If you didn't like Guzzis before, you will now.

Customizing a brand new bike is one thing, but resurrecting an old bike that doesn’t run is entirely another and, to my mind, a much nobler quest.

Such was the case with this mid-eighties Moto Guzzi LeMans 1000. If you know Moto Guzzis at all, you’ll remember this particular machine was famously both loathed and loved. Journalists of the day loved to hate it. By every metric it was a mildly flawed but very well-built motorcycle.

Now, thirty-three years later, all of the contemporary complaints about the bike seem a bit cute; it is an old bike and so we do not expect much of it. It is an old Italian bike, in decent enough shape to resurrect, and so all we want from it is a pretty bike that’s not too terrible to ride. We accept the “old bike” handling because, really, anything from that era cannot really compare with anything from this era, and that is not its purpose.

This particular machine was brought to Side Rock Cycles, a repair and customization shop on the south central coast of the United Kingdom, which mostly specializes in airhead BMWs. The bike's owner brought the LeMans in, and after a bit of time together scoping, the shop and customer agreed on a direction and a color scheme, and then the shop tore the bike apart and went to town on the thing.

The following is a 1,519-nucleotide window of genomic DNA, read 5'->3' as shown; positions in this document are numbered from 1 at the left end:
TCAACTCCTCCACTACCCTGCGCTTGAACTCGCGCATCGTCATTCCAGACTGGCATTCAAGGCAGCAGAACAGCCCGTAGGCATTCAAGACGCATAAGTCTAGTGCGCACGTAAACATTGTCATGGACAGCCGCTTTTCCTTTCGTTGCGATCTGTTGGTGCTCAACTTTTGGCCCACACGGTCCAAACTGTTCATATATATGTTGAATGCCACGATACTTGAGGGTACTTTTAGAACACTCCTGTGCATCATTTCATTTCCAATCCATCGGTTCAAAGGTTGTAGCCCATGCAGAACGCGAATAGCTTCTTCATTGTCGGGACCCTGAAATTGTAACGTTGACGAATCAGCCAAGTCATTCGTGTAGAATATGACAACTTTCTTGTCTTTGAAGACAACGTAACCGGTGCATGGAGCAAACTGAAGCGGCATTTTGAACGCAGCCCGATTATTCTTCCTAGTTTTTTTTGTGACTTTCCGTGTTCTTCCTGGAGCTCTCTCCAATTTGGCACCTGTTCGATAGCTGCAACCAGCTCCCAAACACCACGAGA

Gallery: Guzzi LeMans Build

The bike’s engine and transmission were in fine shape all these years later, and just needed a little cleaning up. It didn’t run because its wiring harness was a mess, and I’m guessing it also probably needed some attention paid to its carburetors. Side Rock custom-rolled a wholly new wiring harness for the bike. They polished every part that was bare aluminum alloy to a shine. They powder coated the frame black and silver, and gave the bike an LED headlamp, a custom-machined top triple, LED rear signals, and a keyless ignition.

They replaced all the fork internals as well as the back with Maxton Suspension parts, so the rear of the bike is now sprung with fully-adjustable remote gas reservoir shocks. There is no word on whether the bike had, or kept, its much-maligned 16” wheels; if I had to guess I’d say the previous owner probably would have replaced them with something a little easier to shoe.

The best and most fun part is this: Side Rock Cycles put the bike on display at the MCN custom motorcycle show in the UK, and that’s where they revealed the finished product to the bike’s owner. Hey, that's your bike! Ta-da!

Head over to Side Rock Cycles' page for a ton more pictures of this build and some other total eye-poppers.

Source: Side Rock Cycles, Bike Shed Times

Picture Credit: Side Rock Cycles